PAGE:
Mr. Mason is 86 years old.
He was born in 1926 in Lexington, KY.
He was the fifth child of 9 kids in his family.
His four brothers also served in the military.
Two also served in WWII
Richard fought in the army at Okinowa.
Earl was also in the army and was taken as a Prisoner of War at the March of Batan in the Phillipines.
Glen and Ernie enlisted after the war into the Navy and never had to fight like their older brothers.
He worked on farms from age 8. Sold veggies at the market.
He wasn’t able to attend school but a few years as he was expected to help provide for his family.
Around age 12, his family got indoor plumbing.
At age 14, he started taking the bus and going to church to every Sunday with his sister.
He grew up during The Great Depression. When I asked him what his favorite food was, he said he was always hungry and would eat anything he could get his hands on. He particularly like his momma’s biscuits and gravy, and was always really happy when he would get a little bit of ham in his beans.
He was drafted in 1944 at age 18.
Went from Lexington to Louisville to join the Navy, but there was a Marine recruiter who snagged him and 4 others in line up to fill his quota for the day.
Went to Camp Pendelton in California for Basic Training.
When he was done he boarded a ship and was told 4 days into it that they were on their way to the South Pacific to fight the Japanese.
After the Battle of IwaJima, Mr. Mason reboarded the ship and remembers many soldiers celebrating. He however just wanted to brush his teeth (they had been in the trenches for over a month) and went to the Red Cross to ask for a toothbrush but was told they didn’t have enough to give him one.
Mr Mason was shipped back to Hawaii, where he served 8 months of occupational duty and was discharged in 1946.
After the war he went back to Lexington where he worked at a Wholesale Food Distrubutor. He delivered food to Colonel Sanders of KFC and says he looked exactly like his pictures. In fact, he can’t remember him every changing from before the war.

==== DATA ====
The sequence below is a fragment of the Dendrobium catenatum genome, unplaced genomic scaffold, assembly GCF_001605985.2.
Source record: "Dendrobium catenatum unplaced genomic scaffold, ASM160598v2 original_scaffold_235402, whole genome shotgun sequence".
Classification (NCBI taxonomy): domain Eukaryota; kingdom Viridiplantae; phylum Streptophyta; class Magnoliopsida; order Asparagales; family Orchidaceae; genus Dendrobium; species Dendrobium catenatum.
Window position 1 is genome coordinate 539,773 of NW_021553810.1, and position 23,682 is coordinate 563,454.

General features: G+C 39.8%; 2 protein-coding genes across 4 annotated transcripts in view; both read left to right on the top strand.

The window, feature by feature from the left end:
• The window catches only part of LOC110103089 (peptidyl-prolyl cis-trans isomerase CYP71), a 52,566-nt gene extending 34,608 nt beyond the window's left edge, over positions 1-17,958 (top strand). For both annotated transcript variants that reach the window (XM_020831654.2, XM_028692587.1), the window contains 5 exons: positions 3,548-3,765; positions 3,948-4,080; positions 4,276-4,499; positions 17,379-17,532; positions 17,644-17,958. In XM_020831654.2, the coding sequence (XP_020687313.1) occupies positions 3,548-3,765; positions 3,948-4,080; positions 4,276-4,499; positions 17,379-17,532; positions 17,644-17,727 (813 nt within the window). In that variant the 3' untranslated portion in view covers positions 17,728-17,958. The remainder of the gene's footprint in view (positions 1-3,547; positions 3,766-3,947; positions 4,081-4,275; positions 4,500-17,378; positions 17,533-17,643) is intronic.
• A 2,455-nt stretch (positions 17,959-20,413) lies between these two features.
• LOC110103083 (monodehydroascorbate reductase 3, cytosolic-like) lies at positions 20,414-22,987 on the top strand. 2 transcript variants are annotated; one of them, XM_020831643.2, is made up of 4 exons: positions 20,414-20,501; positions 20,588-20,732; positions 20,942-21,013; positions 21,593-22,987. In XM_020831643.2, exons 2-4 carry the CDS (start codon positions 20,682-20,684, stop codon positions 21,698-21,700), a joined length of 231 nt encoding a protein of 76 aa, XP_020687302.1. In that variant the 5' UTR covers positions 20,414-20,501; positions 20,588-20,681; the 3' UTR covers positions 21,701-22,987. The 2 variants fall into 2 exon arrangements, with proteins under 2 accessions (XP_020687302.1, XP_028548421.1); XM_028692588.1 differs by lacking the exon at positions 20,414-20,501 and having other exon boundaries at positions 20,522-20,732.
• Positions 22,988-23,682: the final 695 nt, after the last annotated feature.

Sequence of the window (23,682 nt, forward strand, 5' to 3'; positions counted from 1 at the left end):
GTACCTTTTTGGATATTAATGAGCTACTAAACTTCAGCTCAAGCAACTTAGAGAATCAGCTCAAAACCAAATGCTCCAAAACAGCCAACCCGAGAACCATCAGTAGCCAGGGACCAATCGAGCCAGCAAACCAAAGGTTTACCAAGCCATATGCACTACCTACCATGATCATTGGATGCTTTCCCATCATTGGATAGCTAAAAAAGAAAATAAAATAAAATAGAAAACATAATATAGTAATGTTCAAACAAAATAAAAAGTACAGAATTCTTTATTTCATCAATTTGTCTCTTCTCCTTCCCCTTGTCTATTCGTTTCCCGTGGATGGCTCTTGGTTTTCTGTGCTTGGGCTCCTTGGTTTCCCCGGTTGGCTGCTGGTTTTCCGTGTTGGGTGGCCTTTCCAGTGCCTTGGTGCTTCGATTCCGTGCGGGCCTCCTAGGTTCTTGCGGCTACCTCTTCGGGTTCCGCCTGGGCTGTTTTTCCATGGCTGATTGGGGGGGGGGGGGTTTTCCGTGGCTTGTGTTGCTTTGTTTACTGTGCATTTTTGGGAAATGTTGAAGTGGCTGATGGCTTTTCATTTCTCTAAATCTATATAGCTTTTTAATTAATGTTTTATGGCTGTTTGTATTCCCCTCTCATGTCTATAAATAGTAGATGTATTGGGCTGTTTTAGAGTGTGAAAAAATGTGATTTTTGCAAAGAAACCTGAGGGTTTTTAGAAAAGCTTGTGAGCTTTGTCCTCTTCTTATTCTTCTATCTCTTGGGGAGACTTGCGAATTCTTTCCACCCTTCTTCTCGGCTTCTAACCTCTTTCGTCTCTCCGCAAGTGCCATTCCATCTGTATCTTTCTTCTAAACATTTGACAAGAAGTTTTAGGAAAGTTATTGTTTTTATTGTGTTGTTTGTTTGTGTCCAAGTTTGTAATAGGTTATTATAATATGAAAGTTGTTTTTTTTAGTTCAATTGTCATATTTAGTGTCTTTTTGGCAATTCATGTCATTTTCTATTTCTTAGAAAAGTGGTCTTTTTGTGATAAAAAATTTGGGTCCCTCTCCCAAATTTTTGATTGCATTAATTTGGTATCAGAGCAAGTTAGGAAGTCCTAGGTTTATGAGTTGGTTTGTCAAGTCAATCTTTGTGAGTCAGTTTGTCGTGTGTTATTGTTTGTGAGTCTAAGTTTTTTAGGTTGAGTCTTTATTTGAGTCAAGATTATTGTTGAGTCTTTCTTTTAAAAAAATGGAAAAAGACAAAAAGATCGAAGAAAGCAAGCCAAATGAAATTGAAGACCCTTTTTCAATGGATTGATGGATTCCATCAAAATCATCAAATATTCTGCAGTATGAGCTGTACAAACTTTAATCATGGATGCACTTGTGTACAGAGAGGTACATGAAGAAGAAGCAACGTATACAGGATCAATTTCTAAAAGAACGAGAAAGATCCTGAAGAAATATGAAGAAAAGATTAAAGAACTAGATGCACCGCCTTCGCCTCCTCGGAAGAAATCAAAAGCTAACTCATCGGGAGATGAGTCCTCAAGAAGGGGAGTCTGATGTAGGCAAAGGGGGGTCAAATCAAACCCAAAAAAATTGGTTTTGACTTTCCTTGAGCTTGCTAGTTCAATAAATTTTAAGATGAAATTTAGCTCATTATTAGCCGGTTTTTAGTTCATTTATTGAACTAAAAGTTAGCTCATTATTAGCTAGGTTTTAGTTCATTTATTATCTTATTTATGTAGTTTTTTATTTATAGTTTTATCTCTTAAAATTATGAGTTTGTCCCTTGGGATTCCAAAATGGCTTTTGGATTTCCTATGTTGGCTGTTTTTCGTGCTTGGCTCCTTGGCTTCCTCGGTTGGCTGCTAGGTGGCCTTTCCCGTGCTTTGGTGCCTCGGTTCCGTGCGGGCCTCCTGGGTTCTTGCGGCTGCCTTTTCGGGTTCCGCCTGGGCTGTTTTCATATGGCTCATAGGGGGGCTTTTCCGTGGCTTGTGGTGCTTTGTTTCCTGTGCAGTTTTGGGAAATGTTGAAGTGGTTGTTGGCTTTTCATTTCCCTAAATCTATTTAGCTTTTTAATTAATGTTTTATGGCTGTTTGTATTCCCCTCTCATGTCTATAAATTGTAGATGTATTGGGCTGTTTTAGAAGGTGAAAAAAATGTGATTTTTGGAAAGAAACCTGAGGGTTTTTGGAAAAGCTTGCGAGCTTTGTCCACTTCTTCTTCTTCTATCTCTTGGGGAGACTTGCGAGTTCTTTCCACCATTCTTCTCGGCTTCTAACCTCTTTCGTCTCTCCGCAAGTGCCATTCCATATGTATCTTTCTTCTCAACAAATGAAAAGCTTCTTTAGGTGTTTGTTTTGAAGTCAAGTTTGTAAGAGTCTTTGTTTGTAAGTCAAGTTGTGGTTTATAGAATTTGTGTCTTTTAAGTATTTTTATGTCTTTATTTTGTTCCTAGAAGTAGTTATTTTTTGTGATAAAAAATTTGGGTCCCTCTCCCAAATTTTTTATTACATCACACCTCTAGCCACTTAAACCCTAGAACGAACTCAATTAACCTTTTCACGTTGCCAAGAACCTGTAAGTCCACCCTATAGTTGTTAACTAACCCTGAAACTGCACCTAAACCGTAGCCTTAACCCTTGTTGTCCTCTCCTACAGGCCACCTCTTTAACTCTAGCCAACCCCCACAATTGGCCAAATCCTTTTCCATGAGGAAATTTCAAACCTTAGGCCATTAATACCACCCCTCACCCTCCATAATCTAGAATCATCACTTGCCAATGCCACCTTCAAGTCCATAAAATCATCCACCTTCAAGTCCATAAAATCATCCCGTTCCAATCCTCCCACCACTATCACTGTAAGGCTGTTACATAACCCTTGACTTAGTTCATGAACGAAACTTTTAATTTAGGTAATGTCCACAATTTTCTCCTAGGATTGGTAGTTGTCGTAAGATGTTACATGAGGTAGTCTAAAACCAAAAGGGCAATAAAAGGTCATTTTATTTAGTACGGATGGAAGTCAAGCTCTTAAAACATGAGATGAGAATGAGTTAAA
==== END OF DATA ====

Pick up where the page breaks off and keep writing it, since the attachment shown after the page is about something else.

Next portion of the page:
Mr. Mason is a hero to me for another reason then his honorable military service, after the war, he taught himself to read. Remember he didn’t have much school growing up.
In 1950 he met Mrs. Mason and they had their first child, a girl named Debi, who is also our neighbor.
Mr. and Mrs. Mason then moved to Indiana so that Mr. Mason could work at a Defense Plant building helicopters. The had two more children. Both boys who still lived in Indiana.
Mr and Mrs Mason moved to Utah 14 years ago.
They have been married for 62 years.
Mr. Mason continues to make a difference for his country by working a Heritage School in Provo. He has worked there mentoring troubled youth for the past 6 years.
Mr. Mason is truly a remarkable person. Tom Brokaw once called his generation the Greatest Generation. I believe they were a great generation and I believe Mr. Mason was one of the greatest.
Please join me and give Mr. Mason and all his friends who fought for our freedom the round of applause they deserve.

Embracing mom-hood

I’m learning to embrace my mom-hood.
It’s kind of like man-hood, but with boobs.
And a whole lot of other stuff.
I have recently learned something about myself.
Something that has never dawned on me before.
I’m insecure in my parenting.
I don’t know why,
I really am a pretty darn good mom.
I can only remember one time with my kids got in trouble in school.
Abigail was in kindergarten and she got written up for writing on her desk. In pencil.
What can I say? She was my first.